Updated: March 08, 2019 04:30 AM GMT
Ofelia Cantor (third from left) holds an umbrella during the evacuation of a tribal community in Mindanao due to military offensives against communist rebels in July 2018. (Photo by Mark Saludes)
A phone call woke up Ofelia Cantor in her native Philippines early one January morning to inform her that a rebel peace consultant had been shot and killed. She was shocked and a rush of adrenaline pulled her out of bed.
Cantor, a Methodist church worker, has been a peace advocate since the 1990s. Today, she heads the secretariat of the Philippine Ecumenical Peace Platform and serves as coordinator of the Ecumenical Bishops' Forum.
Working for peace is a delicate and complex matter because it involves so many actors, including foreign governments, she said.
But Cantor was not complaining until the recent arrests of consultants acting for rebels in what have so far been failed attempts to conduct meaningful peace negotiations between communists and the government.
Military offensives intensified, claiming dozens of lives and causing disruption, particularly to civilian communities in the hinterlands.
Cantor said the worst thing the government could do was fail to seek an end to the conflict.
"People have sacrificed their lives to pursue peace," she said, adding that opportunities were lost with the targeting of people working for an end to hostilities.
So, Cantor, as well as defending victims of the conflict, has to try to protect peace advocates. She and her organization have voiced alarm over the recent so-called red-tagging of activists, including priests and bishops.
One of those accused of being a supporter of the communists is Bishop Felixberto Calang of the Philippine Independent Church.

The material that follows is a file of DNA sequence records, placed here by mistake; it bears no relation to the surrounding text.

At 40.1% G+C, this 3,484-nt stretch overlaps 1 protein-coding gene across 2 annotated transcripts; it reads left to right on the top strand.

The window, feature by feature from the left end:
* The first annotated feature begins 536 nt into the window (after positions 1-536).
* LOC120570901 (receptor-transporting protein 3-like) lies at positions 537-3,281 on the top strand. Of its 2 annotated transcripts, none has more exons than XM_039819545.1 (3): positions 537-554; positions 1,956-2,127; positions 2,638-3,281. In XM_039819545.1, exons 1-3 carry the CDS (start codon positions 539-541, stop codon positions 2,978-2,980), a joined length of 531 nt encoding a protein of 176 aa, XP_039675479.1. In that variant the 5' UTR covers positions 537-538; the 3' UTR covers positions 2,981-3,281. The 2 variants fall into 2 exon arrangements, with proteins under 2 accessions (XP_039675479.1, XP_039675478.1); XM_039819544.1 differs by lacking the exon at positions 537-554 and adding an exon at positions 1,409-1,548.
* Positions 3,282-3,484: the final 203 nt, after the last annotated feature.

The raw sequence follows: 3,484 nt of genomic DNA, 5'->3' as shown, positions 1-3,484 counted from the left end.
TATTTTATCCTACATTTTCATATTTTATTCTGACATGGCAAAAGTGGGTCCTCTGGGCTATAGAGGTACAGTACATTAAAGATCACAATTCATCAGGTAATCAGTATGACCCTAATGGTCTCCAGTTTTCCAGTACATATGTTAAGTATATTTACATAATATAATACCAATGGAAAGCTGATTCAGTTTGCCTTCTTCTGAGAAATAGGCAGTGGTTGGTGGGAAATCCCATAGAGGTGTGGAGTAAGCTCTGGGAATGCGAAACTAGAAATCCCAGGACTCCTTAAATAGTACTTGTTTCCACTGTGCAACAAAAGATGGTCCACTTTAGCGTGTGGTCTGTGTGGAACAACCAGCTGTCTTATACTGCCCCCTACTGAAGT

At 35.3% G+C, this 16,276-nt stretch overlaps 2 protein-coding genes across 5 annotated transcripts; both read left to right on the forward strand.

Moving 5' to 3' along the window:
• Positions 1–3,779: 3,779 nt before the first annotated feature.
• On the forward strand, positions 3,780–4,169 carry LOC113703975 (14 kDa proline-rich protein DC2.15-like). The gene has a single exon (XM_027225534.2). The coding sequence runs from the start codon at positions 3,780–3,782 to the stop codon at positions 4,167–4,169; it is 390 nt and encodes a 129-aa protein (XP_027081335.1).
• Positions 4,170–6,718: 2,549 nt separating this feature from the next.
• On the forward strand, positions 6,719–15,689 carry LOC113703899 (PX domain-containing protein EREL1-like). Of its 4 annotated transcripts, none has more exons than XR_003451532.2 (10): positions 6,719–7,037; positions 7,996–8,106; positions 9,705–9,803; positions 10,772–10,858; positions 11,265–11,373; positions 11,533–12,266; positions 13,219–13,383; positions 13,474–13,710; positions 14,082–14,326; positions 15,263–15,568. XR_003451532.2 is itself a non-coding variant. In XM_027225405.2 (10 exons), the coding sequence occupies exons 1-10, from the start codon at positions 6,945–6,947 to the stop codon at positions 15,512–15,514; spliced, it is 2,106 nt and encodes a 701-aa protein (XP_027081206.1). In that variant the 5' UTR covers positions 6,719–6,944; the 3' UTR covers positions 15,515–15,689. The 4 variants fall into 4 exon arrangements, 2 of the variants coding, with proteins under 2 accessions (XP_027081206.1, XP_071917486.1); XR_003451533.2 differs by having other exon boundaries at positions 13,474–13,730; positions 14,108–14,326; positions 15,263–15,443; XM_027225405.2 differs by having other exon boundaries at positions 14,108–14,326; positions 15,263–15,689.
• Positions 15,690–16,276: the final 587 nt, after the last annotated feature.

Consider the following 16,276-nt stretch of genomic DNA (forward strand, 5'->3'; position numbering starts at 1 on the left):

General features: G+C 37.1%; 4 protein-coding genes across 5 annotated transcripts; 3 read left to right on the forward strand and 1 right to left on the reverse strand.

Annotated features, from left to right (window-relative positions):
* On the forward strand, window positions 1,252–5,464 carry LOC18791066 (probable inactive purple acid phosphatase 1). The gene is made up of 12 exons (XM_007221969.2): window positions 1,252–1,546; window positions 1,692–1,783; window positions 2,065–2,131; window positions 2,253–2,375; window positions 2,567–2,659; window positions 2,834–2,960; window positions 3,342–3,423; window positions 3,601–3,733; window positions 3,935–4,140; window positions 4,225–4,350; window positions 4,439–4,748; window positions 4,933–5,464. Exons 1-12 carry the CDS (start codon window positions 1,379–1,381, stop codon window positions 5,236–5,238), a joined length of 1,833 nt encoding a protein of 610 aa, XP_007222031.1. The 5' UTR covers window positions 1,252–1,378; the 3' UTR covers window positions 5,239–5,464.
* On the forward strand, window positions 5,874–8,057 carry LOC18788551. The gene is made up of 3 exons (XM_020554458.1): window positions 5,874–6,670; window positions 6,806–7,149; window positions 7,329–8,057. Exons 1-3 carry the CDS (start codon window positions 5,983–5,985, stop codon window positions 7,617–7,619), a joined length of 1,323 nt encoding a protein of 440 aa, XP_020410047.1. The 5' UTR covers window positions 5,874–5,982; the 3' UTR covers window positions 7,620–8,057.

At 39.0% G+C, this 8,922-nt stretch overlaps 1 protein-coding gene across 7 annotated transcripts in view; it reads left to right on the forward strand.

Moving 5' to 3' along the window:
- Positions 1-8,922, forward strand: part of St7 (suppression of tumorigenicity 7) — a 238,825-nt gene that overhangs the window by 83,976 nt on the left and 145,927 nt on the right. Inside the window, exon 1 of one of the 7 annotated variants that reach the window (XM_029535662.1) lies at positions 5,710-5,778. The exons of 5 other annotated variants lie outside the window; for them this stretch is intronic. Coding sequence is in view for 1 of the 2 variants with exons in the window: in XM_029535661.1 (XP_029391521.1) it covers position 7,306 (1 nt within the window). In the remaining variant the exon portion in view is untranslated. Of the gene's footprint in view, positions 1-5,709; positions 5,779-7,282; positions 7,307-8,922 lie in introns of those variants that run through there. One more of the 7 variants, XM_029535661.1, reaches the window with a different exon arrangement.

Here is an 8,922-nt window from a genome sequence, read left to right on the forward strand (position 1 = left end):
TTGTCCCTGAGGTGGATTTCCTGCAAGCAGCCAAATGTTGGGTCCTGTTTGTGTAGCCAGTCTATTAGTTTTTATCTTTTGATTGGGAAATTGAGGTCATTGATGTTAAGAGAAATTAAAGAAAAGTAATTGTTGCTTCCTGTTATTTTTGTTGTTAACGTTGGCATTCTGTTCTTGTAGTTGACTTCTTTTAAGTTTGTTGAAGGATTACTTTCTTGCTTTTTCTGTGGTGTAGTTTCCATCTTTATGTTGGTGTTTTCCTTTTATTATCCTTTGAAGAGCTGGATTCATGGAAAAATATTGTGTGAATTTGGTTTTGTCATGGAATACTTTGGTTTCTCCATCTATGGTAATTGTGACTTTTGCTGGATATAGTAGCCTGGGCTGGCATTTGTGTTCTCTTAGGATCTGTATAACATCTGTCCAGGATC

"We became the subject of attacks because we continue to side with the truth," said the Protestant prelate, who maintained that he and others represent the most oppressed in Philippine society.
The military establishment has denied killing alleged communist sympathizers, adding that it did not engage in the sort of "cheap propaganda" being directed against the security forces.
Also accused of supporting the rebels was Rural Missionaries of the Philippines, a group of religious priests and nuns who work with farmers and tribal people.
"We take it seriously,” said Good Shepherd nun Lanita Belardo, coordinator of the organization. "These attacks put the lives of our missionaries in danger."
Various church programs on the restive southern island of Mindanao were suspended and those administering them have been called in for consultations in order to shield them from violence, Belardo said.
The National Council of Churches in the Philippines, which brings together the nation's various Protestant churches, urged the public to back peace efforts.
Minnie Anne Mata-Calub, general secretary of the council, said people working to secure a safe and peaceful future for the next generation should be given assistance.
Despite the threats, Cantor said she would continue with her mission, going back to the grassroots every time she felt afraid and discouraged.
That includes visiting displaced tribal children from Mindanao who sought sanctuary in a religious institution in Manila.
Cantor said being with the children provided her with the motivation, passion and strength to continue to promote a principled dialogue.
"One life in peril is enough reason to pursue peace," said Cantor, adding that nobody deserves to live in a constant state of fear and uncertainty.